While cruising this past year I met a family with a son in high school who had a 3D Printer at home. He made a new sheave for one of the blocks on their boat. While it was not really UV stabilized and it probably would not last as long as the original still, was holding up quite well after year. Pretty impressive. Making ones own small parts to replace broken ones while cruising might be common place at some point in the future if one had a 3D printer on board. I forgot which one he had but, I do notice even major tool companies like Dremel now have products like a Dremel Idea Builder 3D Printer for sale. The ability to make ones own custom parts even if only for a temporarily fix can save a cruise or enhance things on board. While current 3D printers may be somewhat large to carry on board some boats. There is another aspect of 3D printing may show up on land in the near future.  Hardware and marine stores with sophisticated 3D printer will be able to make parts using various materials that are currently unavailable. Even in remote locations. That would also be good thing for cruising sailors.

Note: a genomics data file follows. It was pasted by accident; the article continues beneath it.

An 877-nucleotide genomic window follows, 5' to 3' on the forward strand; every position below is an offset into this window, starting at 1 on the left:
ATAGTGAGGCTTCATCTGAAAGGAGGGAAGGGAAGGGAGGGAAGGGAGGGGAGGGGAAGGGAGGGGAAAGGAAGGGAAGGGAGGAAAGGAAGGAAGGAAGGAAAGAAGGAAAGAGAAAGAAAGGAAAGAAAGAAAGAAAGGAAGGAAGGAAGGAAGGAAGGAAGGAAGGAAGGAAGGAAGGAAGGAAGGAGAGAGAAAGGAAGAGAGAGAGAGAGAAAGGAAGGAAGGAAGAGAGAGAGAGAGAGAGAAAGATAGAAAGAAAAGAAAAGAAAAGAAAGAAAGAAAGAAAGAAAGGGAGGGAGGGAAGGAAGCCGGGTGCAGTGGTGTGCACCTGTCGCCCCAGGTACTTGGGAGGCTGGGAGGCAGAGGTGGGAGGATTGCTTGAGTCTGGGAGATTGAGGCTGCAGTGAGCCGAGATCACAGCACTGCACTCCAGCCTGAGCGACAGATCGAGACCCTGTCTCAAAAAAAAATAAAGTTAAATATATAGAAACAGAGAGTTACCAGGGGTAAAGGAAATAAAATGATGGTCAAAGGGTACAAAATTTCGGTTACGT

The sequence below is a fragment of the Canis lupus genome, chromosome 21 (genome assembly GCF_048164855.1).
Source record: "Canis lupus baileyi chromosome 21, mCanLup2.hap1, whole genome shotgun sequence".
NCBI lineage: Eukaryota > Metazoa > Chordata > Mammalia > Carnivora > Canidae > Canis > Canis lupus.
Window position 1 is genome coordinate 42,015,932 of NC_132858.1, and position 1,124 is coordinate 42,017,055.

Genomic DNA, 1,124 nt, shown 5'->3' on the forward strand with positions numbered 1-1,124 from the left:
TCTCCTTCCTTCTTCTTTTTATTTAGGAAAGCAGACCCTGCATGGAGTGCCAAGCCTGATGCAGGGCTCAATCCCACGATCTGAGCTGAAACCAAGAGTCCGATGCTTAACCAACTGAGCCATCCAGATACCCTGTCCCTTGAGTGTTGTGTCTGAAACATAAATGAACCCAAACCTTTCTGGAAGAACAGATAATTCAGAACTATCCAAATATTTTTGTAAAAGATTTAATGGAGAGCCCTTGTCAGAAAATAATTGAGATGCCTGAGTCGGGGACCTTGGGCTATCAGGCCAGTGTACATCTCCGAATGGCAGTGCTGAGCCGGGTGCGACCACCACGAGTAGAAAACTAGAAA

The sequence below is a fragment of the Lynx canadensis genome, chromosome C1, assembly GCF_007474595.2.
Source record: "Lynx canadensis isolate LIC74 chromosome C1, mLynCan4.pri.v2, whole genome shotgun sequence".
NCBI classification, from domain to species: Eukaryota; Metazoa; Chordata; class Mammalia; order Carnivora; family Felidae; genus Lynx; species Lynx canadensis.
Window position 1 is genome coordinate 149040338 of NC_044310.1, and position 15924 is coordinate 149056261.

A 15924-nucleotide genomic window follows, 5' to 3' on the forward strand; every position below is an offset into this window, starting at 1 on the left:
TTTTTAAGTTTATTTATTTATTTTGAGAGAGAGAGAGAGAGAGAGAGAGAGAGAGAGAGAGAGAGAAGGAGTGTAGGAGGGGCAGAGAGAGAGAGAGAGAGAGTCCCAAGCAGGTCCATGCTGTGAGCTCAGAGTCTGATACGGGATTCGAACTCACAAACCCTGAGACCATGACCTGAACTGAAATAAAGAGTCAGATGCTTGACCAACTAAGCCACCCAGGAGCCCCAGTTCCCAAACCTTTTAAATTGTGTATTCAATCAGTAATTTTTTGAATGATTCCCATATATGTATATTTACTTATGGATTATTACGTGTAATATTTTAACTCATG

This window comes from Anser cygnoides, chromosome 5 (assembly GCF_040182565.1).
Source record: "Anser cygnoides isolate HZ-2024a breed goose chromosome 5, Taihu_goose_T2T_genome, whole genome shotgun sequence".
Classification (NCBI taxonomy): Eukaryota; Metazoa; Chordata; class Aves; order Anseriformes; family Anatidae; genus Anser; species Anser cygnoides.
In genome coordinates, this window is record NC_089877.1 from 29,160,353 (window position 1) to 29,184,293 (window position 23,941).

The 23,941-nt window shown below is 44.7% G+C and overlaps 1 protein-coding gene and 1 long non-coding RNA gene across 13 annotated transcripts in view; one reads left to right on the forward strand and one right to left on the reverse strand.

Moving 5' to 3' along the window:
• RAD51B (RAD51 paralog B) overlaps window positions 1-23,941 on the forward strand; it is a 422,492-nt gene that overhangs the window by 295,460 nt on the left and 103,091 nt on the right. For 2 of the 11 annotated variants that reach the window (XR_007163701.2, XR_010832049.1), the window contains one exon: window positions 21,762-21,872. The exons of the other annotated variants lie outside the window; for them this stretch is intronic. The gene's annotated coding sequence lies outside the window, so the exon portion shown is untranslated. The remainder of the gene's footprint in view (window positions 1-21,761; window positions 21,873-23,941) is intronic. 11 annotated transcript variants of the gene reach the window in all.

Wednesday, December 24, 2014

Joshua Slocum Christmas

"The Spray early in the morning passed Twofold Bay and later Cape Bundooro in a smooth sea with land close aboard. The lighthouse on the cape dipped a flag to the Spray's flag, and children on the balconies of a cottage near the shore waved handkerchiefs as she passed by. There were only a few people all told on the shore, but the scene was a happy one. I saw festoons of evergreen in token of Christmas, near at hand. I saluted the merrymakers, wishing them a "Merry Christmas." and could hear them say, "I wish you the same."-Sailing Alone Around the World

Sunday, December 21, 2014